http://www.slate.com/blogs/moneybox/2013/08/22/churches_should_be_t...

glad someone finally said it.  it'll never happen but it should.

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Hell, yeah!  I'm all for it!

There will be an outcry, though.  Sure the right-wing churches who have sided with the TEA Party and are generally reactionary will scream bloody ... but so will a lot of churches that HAVEN'T been politically active.  They'll wonder why they're being grouped in with the loudmouths out there and wonder why they have to pay for sins they haven't committed.  Certainly, some of these churches, especially the smaller ones, might buckle under such a financial load.

Which is why I still think that the IRS needs to focus on those who HAVE chosen to be politically active, have participated in Freedom Pulpit Sunday, and have actively scorned the concept of church / state separation.  Such churches should be singled out, stripped of their tax-exempt status, then HAMMERED and hammered HARD.  Make a public example of such scofflaws and it's just possible that others might think twice before taking similar action.

No, I'm not going soft on religion.  Just trying to be fair here.

i agree that your solution would be better, but the public outcry would be more intense if specific churches were targeted.  just tax the whole lot of them and be done with it. 

Maybe ... but with either action, you got one major-league problem: Getting It Through Congress!

Hell might freeze over sooner, especially the way Congress has been not working...

honestly Loren, i think this would be opposed by partisans on both sides of the aisle.  marijuana legislation would have better footing than this would.  too bad, it's a great idea.  and we could use the money :)

Agreed!! Tax every church the same across the board. Having different tax statuses for individual churches just opens the door to loopholes and fraudulent claims.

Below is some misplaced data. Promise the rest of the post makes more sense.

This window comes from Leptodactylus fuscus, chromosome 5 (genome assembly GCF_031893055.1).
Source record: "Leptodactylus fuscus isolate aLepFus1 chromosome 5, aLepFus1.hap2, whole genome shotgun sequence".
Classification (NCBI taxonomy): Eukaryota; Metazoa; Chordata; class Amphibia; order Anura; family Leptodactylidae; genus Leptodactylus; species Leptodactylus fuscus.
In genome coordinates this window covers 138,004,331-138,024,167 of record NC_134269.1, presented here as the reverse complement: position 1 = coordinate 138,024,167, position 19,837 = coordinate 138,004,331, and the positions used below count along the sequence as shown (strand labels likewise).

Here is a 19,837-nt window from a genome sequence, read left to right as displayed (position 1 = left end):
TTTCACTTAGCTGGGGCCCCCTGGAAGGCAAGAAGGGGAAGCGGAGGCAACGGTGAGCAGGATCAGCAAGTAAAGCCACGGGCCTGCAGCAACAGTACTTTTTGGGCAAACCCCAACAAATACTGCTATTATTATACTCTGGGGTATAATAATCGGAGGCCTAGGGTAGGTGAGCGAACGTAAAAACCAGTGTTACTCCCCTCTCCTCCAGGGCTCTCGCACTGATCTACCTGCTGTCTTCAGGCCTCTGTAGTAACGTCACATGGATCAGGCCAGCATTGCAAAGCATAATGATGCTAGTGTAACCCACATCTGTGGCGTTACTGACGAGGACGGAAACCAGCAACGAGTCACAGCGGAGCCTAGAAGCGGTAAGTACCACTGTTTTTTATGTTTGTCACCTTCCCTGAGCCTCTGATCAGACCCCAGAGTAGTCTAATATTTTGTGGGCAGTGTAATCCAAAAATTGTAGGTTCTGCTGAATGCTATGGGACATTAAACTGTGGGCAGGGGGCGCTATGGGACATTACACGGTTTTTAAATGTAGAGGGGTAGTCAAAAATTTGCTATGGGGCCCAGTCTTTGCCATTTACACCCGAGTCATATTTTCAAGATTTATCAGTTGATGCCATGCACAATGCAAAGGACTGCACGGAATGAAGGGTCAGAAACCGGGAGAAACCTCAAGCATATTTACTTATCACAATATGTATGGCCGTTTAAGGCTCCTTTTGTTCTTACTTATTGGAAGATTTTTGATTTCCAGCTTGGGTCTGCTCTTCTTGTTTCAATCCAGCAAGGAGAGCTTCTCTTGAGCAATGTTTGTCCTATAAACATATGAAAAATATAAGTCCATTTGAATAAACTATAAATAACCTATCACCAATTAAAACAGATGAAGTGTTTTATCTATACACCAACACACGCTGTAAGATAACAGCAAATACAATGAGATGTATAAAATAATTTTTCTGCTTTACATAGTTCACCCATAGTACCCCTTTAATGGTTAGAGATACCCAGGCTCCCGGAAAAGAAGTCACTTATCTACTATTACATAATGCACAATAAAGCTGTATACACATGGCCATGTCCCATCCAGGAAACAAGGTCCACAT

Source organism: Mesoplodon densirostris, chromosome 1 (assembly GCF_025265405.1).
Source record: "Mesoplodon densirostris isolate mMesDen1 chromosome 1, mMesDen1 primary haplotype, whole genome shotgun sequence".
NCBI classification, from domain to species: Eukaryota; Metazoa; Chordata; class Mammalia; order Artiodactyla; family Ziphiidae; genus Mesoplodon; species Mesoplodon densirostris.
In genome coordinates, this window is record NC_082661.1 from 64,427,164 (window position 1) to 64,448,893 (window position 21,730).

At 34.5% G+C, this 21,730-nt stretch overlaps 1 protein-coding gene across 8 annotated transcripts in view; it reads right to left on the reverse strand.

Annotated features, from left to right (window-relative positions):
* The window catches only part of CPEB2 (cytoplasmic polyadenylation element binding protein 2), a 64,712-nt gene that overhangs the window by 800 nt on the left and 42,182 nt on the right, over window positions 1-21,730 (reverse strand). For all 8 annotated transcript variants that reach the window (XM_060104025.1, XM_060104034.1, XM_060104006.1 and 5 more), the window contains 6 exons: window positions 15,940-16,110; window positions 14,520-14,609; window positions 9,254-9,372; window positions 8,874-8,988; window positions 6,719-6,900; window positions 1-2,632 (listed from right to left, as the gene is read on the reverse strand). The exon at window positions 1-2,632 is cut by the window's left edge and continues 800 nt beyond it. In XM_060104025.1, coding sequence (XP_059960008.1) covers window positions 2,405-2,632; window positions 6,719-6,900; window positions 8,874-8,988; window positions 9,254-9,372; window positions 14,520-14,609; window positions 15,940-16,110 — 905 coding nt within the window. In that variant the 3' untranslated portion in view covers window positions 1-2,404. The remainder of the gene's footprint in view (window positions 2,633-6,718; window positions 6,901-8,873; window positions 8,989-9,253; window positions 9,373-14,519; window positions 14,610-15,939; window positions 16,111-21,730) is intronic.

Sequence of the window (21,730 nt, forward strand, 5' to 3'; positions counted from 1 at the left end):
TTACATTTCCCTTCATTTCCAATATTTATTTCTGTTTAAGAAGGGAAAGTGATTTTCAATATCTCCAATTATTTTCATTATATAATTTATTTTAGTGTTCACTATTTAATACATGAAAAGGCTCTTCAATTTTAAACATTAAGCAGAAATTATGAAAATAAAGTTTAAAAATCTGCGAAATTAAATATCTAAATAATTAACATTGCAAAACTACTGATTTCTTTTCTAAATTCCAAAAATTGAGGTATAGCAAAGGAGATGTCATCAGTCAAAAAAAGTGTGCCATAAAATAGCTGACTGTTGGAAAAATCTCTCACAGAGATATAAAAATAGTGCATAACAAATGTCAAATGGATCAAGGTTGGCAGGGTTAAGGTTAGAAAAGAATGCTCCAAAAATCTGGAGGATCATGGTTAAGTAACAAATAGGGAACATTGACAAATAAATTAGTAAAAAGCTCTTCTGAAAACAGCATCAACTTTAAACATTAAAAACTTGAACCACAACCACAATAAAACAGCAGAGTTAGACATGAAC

someone decided to run the numbers.  check this out:

Matt Yglesias raised a few eyebrows this week, arguing that it's time to treat houses of worship like every other tax-eligible entity, which in turn raised a related question: just how much money is at stake?

Researchers at the University of Tampa set out to quantify the answer, and Dylan Matthewssummarized the findings.

When people donate to religious groups, it's tax-deductible. Churches don't pay property taxes on their land or buildings. When they buy stuff, they don't pay sales taxes. When they sell stuff at a profit, they don't pay capital gains tax. If they spend less than they take in, they don't pay corporate income taxes. Priests, ministers, rabbis and the like get "parsonage exemptions" that let them deduct mortgage payments, rent and other living expenses when they're doing their income taxes. They also are the only group allowed to opt out of Social Security taxes (and benefits).

So, how much money are we talking about here? The University of Tampa research puts the total at $71 billion, which is obviously an enormous chunk of change. Note, however, that it's on the low end of possible estimates -- as Matthews explained, the figure doesn't include local income and property tax exemptions, or charitable deductions worth additional tens of billions of dollars.

Seeing the figures makes me even more outraged at what they get away with.

i know, right?  $71 billion (per year i'm assuming) for belief in the non-existent?  amazing.

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